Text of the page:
Can the FSA deliver a Food Crime Unit?
Published:  16 December, 2014

Concern over whether the Food Standards Agency (FSA) can deliver a Food Crime Unit by the end of the year have been heard at a recent Environment, Food and Rural Affairs (EFRA) committee.

The government announced in September it would be setting up the unit following the recommendations im the Elliott review.

Gary Copson former commander of the Metropolitan Police told the commitee: “What the FSA has recognised in recent weeks is that they currently do not have the skills and expertise to set up a Food Crime Unit as envisaged.

“They are now determined that they will, over a number of months, go out and improve those skills and expertise."

Copson attended the EFRA committee hearing alongside Professor Chris Elliott and Professor Pat Troop, former deputy chief medical officer.

This concern has been aired by members of the meat industry, including John Young, former manager at the meat hygiene service, who told Meatinfo.co.uk, that problems arise when police officers with no food background are conducting investigations into criminal activity in the meat industry. He said that if the Food Crime Unit is to be successful, it must utilise experts in the industry, rather than outsourcing regulators and investigators with no food-based knowledge. “Do this and it will fail,” he warned.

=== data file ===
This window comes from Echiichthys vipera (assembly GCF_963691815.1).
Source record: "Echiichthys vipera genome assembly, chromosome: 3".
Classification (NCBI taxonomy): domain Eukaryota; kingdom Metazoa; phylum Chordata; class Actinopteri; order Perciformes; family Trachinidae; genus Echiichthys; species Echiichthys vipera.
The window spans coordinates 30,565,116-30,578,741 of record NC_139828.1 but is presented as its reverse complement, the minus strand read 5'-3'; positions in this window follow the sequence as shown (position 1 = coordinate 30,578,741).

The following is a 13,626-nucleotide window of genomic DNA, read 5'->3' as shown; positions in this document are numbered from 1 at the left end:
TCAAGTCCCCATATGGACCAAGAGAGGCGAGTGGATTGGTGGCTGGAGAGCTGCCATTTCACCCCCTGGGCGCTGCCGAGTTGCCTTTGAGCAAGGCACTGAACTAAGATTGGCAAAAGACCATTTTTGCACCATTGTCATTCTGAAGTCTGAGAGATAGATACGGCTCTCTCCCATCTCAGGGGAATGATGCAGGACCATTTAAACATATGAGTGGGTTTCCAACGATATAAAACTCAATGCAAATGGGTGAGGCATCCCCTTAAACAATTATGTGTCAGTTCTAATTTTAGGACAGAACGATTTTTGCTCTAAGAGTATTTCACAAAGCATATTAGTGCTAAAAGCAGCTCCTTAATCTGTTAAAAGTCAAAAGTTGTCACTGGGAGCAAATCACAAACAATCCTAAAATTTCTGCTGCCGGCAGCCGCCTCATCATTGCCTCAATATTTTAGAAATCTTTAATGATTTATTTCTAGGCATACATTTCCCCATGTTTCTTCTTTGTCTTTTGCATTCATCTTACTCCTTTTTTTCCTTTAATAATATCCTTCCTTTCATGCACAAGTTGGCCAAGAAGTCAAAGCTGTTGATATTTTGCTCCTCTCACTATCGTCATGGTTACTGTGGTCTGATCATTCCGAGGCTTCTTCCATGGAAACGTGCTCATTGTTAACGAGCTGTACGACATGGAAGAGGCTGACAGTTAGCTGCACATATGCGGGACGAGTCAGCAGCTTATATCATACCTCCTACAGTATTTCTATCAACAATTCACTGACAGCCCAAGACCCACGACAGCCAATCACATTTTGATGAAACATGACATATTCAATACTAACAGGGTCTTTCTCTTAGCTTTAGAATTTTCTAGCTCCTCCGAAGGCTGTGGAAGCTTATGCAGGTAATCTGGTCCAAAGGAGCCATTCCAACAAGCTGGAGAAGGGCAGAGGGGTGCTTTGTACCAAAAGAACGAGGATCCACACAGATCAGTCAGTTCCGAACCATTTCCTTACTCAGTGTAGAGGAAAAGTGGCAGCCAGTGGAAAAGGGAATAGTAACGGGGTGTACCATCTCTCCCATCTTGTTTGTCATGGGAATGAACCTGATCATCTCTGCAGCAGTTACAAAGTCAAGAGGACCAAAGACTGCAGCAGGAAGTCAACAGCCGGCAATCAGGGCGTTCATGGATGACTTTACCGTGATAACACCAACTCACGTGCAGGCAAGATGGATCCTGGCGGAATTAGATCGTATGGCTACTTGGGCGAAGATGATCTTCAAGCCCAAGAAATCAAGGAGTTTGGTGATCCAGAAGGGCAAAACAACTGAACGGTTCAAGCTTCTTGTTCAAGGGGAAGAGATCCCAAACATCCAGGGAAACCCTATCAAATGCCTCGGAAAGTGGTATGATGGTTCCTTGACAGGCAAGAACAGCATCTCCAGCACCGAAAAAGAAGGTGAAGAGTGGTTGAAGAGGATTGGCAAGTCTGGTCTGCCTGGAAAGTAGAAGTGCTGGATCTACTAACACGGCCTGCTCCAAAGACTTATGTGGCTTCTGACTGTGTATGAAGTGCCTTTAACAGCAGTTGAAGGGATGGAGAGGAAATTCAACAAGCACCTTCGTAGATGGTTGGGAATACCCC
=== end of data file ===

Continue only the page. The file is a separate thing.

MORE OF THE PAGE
However, the FSA confirmed it has made an appointment of head of intelligence but would not provide details of her background.

Asked why there has been no convictions relating to the horsemeat scandal, Professor Chris Elliott told the hearing there was no expertise within law enforcement relating to food crime.

“One of the things I did was write to all 43 police forces across the UK to ask what information they had on food fraud and food crime and they all reported back to me – zero.”

Elliott went on to say the City of London police, which took on the horsemeat case, were not to blame for a lack of conviction but there was a mentality across the country’s law enforcement which meant food fraud was not taken seriously, using the example that police databases do not contain the word “food”.

However, a spokesperson for the FSA said: “The Food Crime Unit is being established and we are on track to be operational by the end of the year.”

Meanwhile, adulterated meat has been found in several food outlets in Coventry last week. Trading standards officers were said to be “horrified” after they uncovered several food outlets substituting meat products with cheaper alternatives.